Comparison of three enzyme-linked immunosorbant assays with the indirect immunofluorescent antibody test for the diagnosis of canine infection with Ehrlichia canis

Shimon Harrus*, A. Rick Alleman, Hylton Bark, Suman M. Mahan, Trevor Waner

*Corresponding author for this work

Research output: Contribution to journalArticlepeer-review

66 Scopus citations

Abstract

The aim of this study was to compare three different enzyme-linked immunosorbant assays (recombinant major antigenic protein 2 (rMAP2)-ELISA, the Immunocomb® (Biogal, Israel) and the Snap® 3Dx assay (IDEXX Laboratories Inc., USA)) with the indirect immunofluorescent antibody test in detecting anti-Ehrlichia canis immunoglobulin-G (IgG) antibodies. Samples tested were collected from dogs suspected to be naturally infected with E. canis and from experimentally infected dogs. When qualitative results (positive/negative) were compared, there was an overall agreement of 81% (54/67) between the indirect immunofluorescence antibody (IFA) test and the rMAP2-ELISA. An overall agreement of 94% (63/67) was found between the IFA test and the Immunocomb®, and an overall agreement of 91% (61/67) was found between the IFA test and the Snap® 3Dx assay. In 50 of 67 (74.6%) samples tested, complete agreement in the qualitative results was found in all four tests. Sixteen of 17 samples with disagreement in the qualitative results were found to have IFA titers of 1:320 or less. The sensitivities and specificities of the tests were found to be 0.71 and 0.85 for the rMAP2-ELISA, 0.86 and 0.98 for the Immunocomb®, and 0.71 and 1.00 for the Snap® 3Dx assay. The tests performed in this study were found to be highly specific in detecting E. canis antibodies. Their sensitivity was found to be low with sera having IFA titers of ≦1:320, while high with sera having titers greater than 1:320. Repeating the serological tests 1-2 weeks after the first antibody assay may overcome the sensitivity problem with titers of ≦1:320.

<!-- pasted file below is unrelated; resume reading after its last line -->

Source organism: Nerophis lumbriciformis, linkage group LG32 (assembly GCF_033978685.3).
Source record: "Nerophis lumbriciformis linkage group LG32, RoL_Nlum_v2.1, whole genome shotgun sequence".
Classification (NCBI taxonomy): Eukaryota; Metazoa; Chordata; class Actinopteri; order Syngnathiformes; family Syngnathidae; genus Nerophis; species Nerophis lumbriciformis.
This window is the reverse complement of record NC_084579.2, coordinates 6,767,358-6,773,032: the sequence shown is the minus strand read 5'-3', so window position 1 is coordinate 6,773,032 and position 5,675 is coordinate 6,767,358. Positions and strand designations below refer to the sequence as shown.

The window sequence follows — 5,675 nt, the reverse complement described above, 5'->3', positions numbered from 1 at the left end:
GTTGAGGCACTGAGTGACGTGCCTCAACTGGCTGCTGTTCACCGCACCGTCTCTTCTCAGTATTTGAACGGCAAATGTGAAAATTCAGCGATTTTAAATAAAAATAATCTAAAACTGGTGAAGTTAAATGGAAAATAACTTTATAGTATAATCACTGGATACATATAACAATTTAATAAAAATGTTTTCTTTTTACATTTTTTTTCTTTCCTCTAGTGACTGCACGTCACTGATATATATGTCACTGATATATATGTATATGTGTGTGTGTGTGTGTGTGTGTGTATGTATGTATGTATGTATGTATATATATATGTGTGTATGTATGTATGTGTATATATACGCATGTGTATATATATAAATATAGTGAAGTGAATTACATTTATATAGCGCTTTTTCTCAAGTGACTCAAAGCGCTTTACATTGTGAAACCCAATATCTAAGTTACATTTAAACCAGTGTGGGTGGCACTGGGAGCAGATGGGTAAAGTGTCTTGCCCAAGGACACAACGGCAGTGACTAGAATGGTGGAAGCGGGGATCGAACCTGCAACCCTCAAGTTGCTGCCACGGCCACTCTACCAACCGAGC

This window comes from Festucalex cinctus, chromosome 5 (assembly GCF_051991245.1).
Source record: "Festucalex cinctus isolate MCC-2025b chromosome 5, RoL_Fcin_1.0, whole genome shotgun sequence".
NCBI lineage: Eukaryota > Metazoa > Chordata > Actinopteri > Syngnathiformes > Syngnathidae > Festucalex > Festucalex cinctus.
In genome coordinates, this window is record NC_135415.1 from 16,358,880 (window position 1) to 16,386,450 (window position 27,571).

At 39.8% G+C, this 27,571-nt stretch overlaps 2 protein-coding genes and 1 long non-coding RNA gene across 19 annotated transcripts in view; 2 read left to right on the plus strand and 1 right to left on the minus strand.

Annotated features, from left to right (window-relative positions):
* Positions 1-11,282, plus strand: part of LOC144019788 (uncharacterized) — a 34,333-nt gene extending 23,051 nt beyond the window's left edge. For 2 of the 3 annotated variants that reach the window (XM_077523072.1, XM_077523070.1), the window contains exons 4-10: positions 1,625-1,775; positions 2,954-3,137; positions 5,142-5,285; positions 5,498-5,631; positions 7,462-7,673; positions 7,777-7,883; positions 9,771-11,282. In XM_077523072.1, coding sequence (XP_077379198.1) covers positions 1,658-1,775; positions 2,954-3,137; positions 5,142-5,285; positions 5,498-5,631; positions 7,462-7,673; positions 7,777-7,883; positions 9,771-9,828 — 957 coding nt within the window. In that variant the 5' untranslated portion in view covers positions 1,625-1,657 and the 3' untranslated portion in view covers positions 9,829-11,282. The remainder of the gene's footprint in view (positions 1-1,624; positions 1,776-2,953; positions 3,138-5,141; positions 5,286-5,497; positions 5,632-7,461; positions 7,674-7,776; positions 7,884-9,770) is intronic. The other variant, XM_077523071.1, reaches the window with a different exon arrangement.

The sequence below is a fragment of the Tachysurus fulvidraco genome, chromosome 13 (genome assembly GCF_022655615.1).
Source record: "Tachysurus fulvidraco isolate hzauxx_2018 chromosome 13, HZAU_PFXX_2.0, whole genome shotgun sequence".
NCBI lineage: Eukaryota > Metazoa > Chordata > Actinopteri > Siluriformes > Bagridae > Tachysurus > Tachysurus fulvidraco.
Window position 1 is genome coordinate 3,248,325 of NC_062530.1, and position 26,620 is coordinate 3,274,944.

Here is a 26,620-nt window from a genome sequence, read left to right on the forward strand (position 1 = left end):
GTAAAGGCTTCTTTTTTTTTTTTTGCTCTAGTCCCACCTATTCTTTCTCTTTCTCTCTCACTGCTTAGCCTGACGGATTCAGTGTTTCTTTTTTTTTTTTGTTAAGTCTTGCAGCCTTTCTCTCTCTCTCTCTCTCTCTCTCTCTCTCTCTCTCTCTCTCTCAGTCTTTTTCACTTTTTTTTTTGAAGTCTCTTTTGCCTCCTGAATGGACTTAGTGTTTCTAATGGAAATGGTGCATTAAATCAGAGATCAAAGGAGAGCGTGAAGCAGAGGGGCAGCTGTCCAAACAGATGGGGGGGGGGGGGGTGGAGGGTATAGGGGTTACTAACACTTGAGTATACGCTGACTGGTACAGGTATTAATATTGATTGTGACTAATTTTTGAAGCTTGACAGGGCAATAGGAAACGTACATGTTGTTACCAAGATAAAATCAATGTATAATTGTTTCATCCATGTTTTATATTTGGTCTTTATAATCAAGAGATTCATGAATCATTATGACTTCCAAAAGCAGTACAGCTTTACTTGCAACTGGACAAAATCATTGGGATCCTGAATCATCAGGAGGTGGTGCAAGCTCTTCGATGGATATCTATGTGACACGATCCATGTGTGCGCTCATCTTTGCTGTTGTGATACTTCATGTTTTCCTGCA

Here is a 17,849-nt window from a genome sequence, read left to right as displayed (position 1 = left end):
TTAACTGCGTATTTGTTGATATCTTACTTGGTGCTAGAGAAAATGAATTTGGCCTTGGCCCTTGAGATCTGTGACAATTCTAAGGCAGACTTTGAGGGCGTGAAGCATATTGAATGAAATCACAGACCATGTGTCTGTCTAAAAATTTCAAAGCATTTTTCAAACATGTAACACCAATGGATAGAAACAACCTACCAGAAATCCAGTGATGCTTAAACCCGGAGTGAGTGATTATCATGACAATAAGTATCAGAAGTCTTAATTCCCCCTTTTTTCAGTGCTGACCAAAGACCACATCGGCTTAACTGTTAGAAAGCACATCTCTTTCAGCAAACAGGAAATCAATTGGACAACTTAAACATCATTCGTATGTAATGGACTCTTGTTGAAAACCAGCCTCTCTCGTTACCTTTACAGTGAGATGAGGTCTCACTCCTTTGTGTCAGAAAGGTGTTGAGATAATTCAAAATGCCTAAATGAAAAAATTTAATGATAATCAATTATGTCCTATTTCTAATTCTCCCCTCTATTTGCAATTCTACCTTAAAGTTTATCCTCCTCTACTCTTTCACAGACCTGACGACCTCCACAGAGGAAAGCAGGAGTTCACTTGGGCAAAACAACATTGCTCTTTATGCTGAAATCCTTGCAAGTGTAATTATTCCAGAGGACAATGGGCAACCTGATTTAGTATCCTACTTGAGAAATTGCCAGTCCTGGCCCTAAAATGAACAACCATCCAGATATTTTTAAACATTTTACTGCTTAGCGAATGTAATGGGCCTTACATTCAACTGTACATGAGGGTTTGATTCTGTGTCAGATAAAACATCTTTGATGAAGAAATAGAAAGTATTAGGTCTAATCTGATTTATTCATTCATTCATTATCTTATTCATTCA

Original languageAmerican English
Pages (from-to)361-368
Number of pages8
JournalVeterinary Microbiology
Volume86
Issue number4
DOIs
StatePublished - 24 May 2002

Bibliographical note

Funding Information:
This study was supported in part by grants from the Division of Sponsored Research, University of Florida, Projects UPN# 98062369 and UPN# 01031471.

Keywords

  • Diagnosis-bacteria
  • Dog
  • ELISA
  • Ehrlichia canis

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